As a Nets fan, there hasn’t always been a lot to be excited about. There were back-to-back trips to the Finals a few years ago. There was the trade for Vince Carter a few years after that. Otherwise, I haven’t been truly, honestly excited as a Nets fan since the team was up 1-0 on the Miami Heat during the 2006 Playoffs. Since that game, the Nets have made the playoffs, and played some great games, and have now laid the foundation for a good, young team that could be competitive in the near-future, but I can’t say I have been excited. I was rooting for the Nets, of course, because I rooted for them when Butch Beard was the coach and Shawn Bradley was the center. But rooting and excitement are not always one and the same.
The announcement that Russian billionaire Mikhail Prokhorov has purchased a majority stake in the Nets has me excited. Yes, the deal still needs to be approved by the NBA. Prokhorov has a questionable past and has been compared by some to be the Russian version of Mark Cuban because of his outspokeness, which will irk many. I must also keep in mind that while bringing the Nets to Brooklyn is a priority for Prokhorov, and a move to Brooklyn would give the Nets significantly better odds to land a top free agent next summer, his taking ownership of the team guarantees neither of these things. All it does is provide hope.
As Tom Ziller writes at NBA Fanhouse, Prokhorov is not going to be shy about spending his billions on the Nets. By all accounts, the guy is a passionate businessman, who wants to make money, but also wants to make a splash. I’ve never pulled for a team that had a George Steinbrenner or Mark Cuban type at the helm – someone who may drive people crazy, but also becomes a god to fans for his desire to win. As a fan of teams who have always played it conservatively, or have been good citizens in the league, I’ve publicly said I’ve hated teams like the Yankees or the Mavs, but I’ve always envied the desire of their ownership.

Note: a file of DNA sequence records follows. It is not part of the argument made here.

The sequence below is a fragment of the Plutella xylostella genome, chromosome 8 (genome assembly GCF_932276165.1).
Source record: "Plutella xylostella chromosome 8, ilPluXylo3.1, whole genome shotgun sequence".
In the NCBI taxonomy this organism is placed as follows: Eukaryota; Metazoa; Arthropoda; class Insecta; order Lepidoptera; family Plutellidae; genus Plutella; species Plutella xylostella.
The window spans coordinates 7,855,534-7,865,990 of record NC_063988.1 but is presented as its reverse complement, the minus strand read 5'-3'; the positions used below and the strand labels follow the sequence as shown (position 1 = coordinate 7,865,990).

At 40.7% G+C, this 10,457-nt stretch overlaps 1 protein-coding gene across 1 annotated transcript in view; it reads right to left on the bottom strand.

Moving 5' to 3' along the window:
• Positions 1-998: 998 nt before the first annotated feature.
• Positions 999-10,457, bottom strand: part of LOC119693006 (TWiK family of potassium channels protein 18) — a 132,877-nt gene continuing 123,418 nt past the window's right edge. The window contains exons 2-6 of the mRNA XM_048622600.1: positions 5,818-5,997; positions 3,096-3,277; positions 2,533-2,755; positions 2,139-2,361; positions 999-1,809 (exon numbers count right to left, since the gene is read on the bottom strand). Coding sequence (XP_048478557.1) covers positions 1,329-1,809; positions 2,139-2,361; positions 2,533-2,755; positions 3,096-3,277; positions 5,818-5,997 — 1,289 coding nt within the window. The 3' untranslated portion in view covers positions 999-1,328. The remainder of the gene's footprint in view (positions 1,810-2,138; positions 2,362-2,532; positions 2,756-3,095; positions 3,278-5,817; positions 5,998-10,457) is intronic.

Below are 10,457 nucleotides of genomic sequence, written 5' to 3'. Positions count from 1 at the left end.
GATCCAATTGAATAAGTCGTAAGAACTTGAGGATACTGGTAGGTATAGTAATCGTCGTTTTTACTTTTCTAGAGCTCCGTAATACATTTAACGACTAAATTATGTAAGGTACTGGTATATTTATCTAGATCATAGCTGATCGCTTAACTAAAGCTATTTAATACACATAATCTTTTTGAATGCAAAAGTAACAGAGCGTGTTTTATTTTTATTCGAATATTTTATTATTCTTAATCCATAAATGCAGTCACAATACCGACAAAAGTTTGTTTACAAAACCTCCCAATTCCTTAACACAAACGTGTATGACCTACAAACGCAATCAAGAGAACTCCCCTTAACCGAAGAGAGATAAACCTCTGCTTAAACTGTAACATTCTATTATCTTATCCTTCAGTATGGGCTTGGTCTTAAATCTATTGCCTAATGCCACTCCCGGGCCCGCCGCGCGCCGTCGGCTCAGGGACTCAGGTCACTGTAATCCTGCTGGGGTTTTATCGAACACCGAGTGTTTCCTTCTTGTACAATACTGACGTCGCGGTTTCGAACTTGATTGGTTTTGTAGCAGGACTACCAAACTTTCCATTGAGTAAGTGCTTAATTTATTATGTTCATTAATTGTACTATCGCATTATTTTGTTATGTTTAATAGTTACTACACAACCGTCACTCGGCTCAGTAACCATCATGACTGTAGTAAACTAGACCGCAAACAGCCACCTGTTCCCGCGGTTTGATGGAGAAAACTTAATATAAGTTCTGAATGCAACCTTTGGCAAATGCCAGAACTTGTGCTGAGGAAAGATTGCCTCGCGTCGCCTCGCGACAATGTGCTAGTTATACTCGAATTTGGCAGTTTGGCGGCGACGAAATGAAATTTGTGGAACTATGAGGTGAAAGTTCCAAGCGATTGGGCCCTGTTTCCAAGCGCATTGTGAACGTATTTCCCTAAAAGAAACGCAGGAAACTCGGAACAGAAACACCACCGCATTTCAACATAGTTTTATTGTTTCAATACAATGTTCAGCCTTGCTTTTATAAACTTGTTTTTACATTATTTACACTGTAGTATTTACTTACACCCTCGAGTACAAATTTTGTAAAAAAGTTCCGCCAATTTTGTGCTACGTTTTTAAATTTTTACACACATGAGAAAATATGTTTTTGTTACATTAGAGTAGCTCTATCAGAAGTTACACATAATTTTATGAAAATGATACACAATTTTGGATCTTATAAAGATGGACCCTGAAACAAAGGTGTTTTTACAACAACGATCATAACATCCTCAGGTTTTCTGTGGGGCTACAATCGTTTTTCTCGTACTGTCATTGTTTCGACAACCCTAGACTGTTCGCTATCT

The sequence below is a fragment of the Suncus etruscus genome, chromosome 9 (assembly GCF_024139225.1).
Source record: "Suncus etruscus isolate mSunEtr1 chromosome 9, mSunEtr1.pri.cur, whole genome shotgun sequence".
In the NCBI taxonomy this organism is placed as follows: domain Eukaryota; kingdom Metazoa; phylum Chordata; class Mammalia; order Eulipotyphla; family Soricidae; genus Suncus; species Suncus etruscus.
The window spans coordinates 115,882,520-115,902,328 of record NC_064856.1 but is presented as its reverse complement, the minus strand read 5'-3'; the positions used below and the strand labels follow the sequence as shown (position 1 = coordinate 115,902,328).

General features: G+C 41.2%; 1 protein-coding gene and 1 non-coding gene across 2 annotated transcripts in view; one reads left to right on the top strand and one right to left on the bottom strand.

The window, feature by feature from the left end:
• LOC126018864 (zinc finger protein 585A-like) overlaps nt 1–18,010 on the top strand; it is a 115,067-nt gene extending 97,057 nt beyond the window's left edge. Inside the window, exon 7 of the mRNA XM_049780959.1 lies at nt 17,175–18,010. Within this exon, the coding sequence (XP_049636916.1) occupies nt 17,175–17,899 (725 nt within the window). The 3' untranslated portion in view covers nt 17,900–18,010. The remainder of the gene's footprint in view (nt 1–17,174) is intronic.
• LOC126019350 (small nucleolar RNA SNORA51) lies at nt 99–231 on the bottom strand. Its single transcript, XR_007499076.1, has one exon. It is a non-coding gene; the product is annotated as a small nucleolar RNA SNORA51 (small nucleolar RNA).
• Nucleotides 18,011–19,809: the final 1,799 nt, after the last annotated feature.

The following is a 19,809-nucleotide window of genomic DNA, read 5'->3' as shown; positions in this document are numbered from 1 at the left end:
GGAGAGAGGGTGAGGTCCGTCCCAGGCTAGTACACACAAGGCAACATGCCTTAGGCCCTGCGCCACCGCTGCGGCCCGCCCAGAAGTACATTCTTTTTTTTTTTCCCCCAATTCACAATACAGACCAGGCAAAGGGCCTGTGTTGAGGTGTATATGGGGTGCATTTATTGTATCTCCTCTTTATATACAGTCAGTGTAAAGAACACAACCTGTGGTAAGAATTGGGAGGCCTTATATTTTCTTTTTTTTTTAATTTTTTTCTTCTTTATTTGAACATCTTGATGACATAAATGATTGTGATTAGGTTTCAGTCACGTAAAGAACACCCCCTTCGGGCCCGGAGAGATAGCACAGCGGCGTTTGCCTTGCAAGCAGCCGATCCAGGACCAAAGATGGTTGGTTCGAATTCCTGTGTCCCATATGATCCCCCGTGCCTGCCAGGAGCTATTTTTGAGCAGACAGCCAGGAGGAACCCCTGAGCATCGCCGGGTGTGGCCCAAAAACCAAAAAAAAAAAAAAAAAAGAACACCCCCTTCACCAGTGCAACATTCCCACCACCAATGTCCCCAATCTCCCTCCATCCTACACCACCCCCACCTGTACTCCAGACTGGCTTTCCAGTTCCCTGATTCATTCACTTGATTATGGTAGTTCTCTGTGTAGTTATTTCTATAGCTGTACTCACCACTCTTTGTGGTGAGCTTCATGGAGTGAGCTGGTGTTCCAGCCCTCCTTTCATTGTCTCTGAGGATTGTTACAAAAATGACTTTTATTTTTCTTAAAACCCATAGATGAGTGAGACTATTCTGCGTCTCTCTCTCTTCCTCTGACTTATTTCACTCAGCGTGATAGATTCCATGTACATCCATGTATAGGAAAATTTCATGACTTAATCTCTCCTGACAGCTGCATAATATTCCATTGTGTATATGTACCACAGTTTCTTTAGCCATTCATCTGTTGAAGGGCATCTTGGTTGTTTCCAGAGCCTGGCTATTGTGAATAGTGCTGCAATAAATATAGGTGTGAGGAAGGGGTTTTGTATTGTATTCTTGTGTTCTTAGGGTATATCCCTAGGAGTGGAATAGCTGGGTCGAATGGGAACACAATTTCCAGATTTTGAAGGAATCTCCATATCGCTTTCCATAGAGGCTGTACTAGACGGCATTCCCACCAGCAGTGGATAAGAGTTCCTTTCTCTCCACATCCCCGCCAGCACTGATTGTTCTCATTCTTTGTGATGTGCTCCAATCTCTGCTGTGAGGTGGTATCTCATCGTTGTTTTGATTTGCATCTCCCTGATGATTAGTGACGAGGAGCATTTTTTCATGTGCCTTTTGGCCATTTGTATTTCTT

I think it’s safe to say that when Bruce Ratner bought the Nets, his priority was the Atlantic Yards Development first, and the product on the court a distant second. The acquisition of Vince Carter was a sort of mea culpa for giving away Kenyon Martin, but Ratner never showed interest in building a winner. Between the Nets cap space next summer and Prokhorov’s reputation as a free-spender, I have no doubt that an effort will be made to acquire every big name that’s out there. Prokhorov is not going to be the NBA’s first foreign owner to fail – he wants to win.
There are things about this deal that certainly make me uneasy. As Dave D’Alessandro implies, the current front office of Rod Thorn and Kiki Vandeweghe could be shown the door under a new ownership. It’s a common casualty of ownership changes like that, but that doesn’t make it right. Thorn had the vision to make this team a contender in the first place when he acquired Jason Kidd before 2001. Losing someone with his experience and saavy would hurt.
But I think the good far outweighs the bad here, and that’s before we bring Brooklyn into the equation. Opponents of the move will say it’s never going to happen – they’re going to throw more lawsuits out there to delay the process and upend the development. They might succeed. But again, Prokhorov isn’t looking to come into the NBA to be a second class citizen. If the NBA approves Prokhorov as many expect, it will be a clear signal that David Stern and others want basketball in Brooklyn more than anything – even if that means bringing in a Russian oligarch with a questionable past who might become a headache a la Mark Cuban.